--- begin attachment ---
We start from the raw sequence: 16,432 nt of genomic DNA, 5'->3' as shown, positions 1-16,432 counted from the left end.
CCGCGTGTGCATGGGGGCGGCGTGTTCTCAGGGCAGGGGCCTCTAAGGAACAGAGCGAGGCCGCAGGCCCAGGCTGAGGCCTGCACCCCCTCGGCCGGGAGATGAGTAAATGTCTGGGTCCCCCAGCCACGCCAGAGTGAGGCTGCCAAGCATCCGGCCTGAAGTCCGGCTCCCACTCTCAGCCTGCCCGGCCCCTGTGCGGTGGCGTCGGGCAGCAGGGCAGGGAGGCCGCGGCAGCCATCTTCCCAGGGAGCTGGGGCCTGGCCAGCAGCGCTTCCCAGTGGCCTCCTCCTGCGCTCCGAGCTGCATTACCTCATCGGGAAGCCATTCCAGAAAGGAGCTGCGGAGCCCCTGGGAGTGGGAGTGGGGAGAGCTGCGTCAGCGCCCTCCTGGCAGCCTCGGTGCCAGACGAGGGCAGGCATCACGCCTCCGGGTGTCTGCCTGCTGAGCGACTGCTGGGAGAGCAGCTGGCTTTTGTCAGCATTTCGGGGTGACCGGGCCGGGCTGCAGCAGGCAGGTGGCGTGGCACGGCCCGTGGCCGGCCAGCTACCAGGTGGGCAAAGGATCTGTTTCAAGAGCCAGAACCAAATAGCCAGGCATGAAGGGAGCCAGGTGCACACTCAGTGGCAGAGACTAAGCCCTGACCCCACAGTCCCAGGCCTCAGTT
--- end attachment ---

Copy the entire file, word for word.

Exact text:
We start from the raw sequence: 16,432 nt of genomic DNA, 5'->3' as shown, positions 1-16,432 counted from the left end.
CCGCGTGTGCATGGGGGCGGCGTGTTCTCAGGGCAGGGGCCTCTAAGGAACAGAGCGAGGCCGCAGGCCCAGGCTGAGGCCTGCACCCCCTCGGCCGGGAGATGAGTAAATGTCTGGGTCCCCCAGCCACGCCAGAGTGAGGCTGCCAAGCATCCGGCCTGAAGTCCGGCTCCCACTCTCAGCCTGCCCGGCCCCTGTGCGGTGGCGTCGGGCAGCAGGGCAGGGAGGCCGCGGCAGCCATCTTCCCAGGGAGCTGGGGCCTGGCCAGCAGCGCTTCCCAGTGGCCTCCTCCTGCGCTCCGAGCTGCATTACCTCATCGGGAAGCCATTCCAGAAAGGAGCTGCGGAGCCCCTGGGAGTGGGAGTGGGGAGAGCTGCGTCAGCGCCCTCCTGGCAGCCTCGGTGCCAGACGAGGGCAGGCATCACGCCTCCGGGTGTCTGCCTGCTGAGCGACTGCTGGGAGAGCAGCTGGCTTTTGTCAGCATTTCGGGGTGACCGGGCCGGGCTGCAGCAGGCAGGTGGCGTGGCACGGCCCGTGGCCGGCCAGCTACCAGGTGGGCAAAGGATCTGTTTCAAGAGCCAGAACCAAATAGCCAGGCATGAAGGGAGCCAGGTGCACACTCAGTGGCAGAGACTAAGCCCTGACCCCACAGTCCCAGGCCTCAGTT